My country, the Argentine Republic — which, if it continues to grow at the rates at which it has been growing since 2003, will this year be completing the largest economic growth cycle of its almost 200-year history — has always upheld the need for a State presence, fundamentally because the market does not assign resources to the most vulnerable sectors and because we see the State as connecting the interests of society and market interests.
Since 2003, an Argentina that had been in debt up to as much as 160 per cent of its GDP has today reduced its debt to almost 50 per cent of GDP. We have fully paid our debt to the International Monetary Fund (IMF), and about 15 days ago we announced that we will settle our debt with the Paris Club, which had a cut-off date of 10 December 1983 — the very year when the first democratic President took office, after the dictatorship. Here in New York yesterday, in the Council on Foreign Relations, I announced that Argentina has received a proposal from three very important banks that represent bond-holders who did not participate in the 2005 bond exchange and who are proposing to do so in conditions more favourable for my country, Argentina, than those of the 2005 exchange.
Thus we believe not only that our strategy has been correct but that it is absolutely necessary for all of us to review, with a great deal of intellectual humility, what is happening today in the markets and see what are the possible solutions for overcoming the situation. We emerging countries have a great advantage in what we do not have: no credit risk agency will come, nobody from the IMF will come tell us what to do, a great country that has grown on the basis of its real economy and today really has problems on the basis of a casino economy or a fictional economy, where it was thought that only capitalism can produce money. I always say that capitalism was invented in order to earn money, but on the basis of the production of goods, services and knowledge. Money alone does not produce more money. It has to go through the circuit of production, work, knowledge, services and goods so that there can be a virtuous cycle that can generate well-being for the whole of society.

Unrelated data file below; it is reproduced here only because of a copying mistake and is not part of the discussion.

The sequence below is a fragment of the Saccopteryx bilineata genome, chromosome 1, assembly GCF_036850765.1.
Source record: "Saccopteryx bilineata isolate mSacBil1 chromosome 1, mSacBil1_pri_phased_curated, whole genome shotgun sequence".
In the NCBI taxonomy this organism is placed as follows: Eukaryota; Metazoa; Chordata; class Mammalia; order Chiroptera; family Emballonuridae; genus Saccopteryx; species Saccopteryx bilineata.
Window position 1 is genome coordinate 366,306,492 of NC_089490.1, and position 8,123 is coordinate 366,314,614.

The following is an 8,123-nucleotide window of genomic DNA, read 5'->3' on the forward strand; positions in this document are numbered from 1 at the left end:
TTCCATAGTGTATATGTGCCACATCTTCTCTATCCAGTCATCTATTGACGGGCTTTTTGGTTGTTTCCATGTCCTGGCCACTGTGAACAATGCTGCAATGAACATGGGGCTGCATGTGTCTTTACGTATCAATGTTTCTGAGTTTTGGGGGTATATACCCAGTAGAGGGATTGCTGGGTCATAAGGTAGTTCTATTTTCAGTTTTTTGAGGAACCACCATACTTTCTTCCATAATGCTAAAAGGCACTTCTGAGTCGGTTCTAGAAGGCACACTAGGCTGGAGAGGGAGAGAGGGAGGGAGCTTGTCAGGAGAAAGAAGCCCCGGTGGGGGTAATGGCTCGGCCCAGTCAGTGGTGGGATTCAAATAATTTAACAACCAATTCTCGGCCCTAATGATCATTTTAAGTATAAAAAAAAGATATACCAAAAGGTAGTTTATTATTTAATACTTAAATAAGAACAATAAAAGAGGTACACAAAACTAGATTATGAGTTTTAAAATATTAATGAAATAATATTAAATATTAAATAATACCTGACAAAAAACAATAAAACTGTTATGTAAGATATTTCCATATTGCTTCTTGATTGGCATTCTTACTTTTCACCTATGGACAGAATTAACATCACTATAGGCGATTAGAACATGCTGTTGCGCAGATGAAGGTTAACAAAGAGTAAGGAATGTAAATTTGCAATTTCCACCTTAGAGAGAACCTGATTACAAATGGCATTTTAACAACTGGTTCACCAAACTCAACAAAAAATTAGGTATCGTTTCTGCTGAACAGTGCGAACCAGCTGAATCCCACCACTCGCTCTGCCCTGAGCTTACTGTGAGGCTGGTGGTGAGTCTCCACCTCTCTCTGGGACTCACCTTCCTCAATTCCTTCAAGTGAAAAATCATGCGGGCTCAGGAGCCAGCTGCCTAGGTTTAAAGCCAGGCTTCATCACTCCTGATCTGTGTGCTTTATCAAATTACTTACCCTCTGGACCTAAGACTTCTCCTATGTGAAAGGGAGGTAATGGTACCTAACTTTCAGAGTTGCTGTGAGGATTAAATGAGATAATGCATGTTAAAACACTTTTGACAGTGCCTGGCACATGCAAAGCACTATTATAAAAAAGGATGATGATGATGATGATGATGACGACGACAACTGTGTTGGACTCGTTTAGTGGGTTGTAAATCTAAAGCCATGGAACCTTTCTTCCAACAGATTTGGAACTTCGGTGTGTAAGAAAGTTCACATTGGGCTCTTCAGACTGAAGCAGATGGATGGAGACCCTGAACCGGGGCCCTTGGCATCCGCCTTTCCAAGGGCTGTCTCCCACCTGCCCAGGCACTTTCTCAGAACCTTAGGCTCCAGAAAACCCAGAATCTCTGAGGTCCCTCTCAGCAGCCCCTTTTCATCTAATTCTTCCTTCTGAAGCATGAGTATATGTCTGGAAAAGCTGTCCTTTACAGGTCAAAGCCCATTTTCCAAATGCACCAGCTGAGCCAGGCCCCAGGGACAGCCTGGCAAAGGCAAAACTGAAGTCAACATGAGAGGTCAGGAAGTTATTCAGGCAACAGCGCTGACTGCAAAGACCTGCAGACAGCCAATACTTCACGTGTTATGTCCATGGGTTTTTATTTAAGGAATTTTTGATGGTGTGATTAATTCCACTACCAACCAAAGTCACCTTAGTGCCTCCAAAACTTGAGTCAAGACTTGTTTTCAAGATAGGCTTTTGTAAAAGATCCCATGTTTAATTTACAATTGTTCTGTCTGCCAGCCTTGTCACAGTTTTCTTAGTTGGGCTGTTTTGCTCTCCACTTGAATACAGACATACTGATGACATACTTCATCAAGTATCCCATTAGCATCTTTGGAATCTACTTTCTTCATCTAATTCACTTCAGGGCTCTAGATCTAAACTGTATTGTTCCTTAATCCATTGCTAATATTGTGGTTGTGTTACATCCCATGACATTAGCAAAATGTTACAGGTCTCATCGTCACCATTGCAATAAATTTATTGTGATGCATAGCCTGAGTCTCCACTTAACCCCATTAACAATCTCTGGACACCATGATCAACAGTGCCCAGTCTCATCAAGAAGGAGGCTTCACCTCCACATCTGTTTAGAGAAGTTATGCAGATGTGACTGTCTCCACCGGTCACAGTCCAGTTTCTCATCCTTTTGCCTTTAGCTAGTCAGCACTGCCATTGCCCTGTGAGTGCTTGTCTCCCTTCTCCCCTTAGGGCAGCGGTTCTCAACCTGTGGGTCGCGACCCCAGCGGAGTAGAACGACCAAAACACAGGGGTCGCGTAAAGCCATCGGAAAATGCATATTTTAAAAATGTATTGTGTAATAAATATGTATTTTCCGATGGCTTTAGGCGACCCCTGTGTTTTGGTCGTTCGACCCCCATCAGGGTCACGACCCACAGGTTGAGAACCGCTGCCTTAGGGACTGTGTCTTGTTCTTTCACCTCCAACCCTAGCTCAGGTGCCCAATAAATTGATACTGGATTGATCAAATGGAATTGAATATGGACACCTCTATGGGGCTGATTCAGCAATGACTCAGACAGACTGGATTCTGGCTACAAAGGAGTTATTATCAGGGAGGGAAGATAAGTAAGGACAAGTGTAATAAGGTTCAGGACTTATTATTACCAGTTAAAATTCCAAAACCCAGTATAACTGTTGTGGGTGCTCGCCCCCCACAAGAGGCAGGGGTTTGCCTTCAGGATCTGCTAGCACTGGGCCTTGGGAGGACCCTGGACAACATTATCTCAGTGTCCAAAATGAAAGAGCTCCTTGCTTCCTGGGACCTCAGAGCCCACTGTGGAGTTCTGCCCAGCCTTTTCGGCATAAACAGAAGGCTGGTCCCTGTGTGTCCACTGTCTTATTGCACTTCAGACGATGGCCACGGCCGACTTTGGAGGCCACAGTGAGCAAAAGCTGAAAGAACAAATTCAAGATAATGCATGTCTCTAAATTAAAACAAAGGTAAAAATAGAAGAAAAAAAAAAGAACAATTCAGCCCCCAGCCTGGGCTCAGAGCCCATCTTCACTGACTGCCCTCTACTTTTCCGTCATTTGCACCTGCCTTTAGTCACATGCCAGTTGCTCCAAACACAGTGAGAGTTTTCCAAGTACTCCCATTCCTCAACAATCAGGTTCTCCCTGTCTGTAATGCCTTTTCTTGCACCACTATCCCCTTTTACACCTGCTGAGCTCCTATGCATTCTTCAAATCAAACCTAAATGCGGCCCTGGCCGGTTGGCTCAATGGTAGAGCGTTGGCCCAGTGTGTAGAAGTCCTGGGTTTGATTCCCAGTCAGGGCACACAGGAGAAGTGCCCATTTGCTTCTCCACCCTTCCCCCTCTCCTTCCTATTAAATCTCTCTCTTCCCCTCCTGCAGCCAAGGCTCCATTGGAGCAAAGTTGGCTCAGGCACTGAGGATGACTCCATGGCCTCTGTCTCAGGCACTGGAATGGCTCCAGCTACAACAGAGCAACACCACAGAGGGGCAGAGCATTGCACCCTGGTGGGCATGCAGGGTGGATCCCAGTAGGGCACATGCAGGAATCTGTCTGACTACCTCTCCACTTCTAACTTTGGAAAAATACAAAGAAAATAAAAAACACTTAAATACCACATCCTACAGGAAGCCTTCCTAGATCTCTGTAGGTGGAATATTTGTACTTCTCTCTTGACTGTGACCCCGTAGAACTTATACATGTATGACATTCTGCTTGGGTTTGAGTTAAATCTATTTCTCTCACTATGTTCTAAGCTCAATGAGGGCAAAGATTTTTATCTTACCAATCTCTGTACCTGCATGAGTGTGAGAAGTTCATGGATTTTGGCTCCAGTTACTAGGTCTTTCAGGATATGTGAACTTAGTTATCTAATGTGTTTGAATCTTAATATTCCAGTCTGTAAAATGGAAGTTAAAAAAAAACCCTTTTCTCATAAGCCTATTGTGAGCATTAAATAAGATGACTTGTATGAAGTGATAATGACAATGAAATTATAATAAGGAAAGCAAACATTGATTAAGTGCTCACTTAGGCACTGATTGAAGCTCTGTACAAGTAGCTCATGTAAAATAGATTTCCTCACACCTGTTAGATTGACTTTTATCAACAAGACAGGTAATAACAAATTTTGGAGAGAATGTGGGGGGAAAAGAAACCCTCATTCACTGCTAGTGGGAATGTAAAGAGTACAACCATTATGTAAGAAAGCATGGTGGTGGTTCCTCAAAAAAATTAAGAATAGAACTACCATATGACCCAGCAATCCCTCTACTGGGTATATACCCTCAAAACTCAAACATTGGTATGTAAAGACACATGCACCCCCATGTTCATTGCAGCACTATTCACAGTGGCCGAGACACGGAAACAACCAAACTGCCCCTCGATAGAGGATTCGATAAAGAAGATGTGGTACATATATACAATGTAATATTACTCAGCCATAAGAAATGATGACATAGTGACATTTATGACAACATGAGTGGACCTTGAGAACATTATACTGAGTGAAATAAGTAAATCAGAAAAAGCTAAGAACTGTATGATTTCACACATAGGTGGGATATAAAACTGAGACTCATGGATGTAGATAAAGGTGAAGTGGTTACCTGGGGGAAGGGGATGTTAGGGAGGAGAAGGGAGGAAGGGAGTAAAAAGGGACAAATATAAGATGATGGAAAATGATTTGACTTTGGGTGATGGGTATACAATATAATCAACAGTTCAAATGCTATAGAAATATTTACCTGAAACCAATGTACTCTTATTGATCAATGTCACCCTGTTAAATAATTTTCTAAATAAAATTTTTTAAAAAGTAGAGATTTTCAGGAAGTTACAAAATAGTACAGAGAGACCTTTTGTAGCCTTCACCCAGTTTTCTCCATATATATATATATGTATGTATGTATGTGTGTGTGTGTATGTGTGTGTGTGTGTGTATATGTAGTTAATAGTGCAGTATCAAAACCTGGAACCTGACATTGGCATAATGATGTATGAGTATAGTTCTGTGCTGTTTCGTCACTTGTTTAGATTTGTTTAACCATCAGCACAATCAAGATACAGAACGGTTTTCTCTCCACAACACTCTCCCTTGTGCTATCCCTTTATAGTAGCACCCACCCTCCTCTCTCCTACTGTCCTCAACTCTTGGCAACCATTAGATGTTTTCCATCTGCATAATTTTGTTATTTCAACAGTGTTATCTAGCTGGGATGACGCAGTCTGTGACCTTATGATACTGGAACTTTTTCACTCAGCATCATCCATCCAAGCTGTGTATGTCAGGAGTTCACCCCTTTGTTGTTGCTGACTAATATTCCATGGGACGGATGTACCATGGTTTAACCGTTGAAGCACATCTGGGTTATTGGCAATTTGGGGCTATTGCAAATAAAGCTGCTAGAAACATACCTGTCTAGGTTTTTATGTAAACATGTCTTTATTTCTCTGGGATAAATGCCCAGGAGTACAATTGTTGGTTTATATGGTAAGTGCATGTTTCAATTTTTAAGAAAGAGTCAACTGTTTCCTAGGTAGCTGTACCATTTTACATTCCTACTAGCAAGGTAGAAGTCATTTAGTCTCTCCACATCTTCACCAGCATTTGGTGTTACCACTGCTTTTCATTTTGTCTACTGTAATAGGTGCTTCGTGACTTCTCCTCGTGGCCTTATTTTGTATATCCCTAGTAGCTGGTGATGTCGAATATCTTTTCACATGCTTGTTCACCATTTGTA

Finally, I want to mention a matter that affects not only my country, beyond its geographical location, but also concerns this Assembly and also the need to face the twenty-first century without colonial enclaves. Here I refer to the issue of our Malvinas Islands, where, despite the resolutions of this body, despite all the measures taken here for the United Kingdom to agree, in virtue of what is set out in Article 33 of the Charter of the United Nations, to negotiate in peace between the parties, that country resolutely refuses to discuss with the Argentine Republic the issue of the Malvinas Islands.
I believe that a member of the Security Council — one that is among the principal nations of the world in the defence of freedom, human rights and democracy — should give concrete proof that it is not just talk but that it is truly convinced that it is necessary to end this shame, that of a colonial enclave in the twenty-first century. I want to request again, as have the different Presidents who preceded me — because Malvinas is for Argentineans a State policy as well — the cooperation that this body has always provided to once again urge the United Kingdom to agree to comply with international law and to demonstrate that it is serious in wishing to build a different world and a different citizenry.
Lastly, I wish to speak to all those men and women who have institutional governmental responsibilities in any of the branches of the State in their respective countries to once again advocate for the transformation of an international policy that has its fullest expression in this House. The reform of the instruments that we are requesting is not simply a question of cosmetics and formulas and changes that barely conceal that everything is continuing as it stands. The present situation, the complexity of the world that is coming, in terms of food and energy, requires all of us to re-examine our behaviour and our paradigms. We must accept with humility that it is necessary to build a world that is different from the one we have had to date — one in which respect for human rights, for the will of peoples and for those who are different, do not think as we do or who pray to a different god is not merely a catalogue of good intentions set out in the United Nations Charter, but a reality that is experienced a little more concretely every day.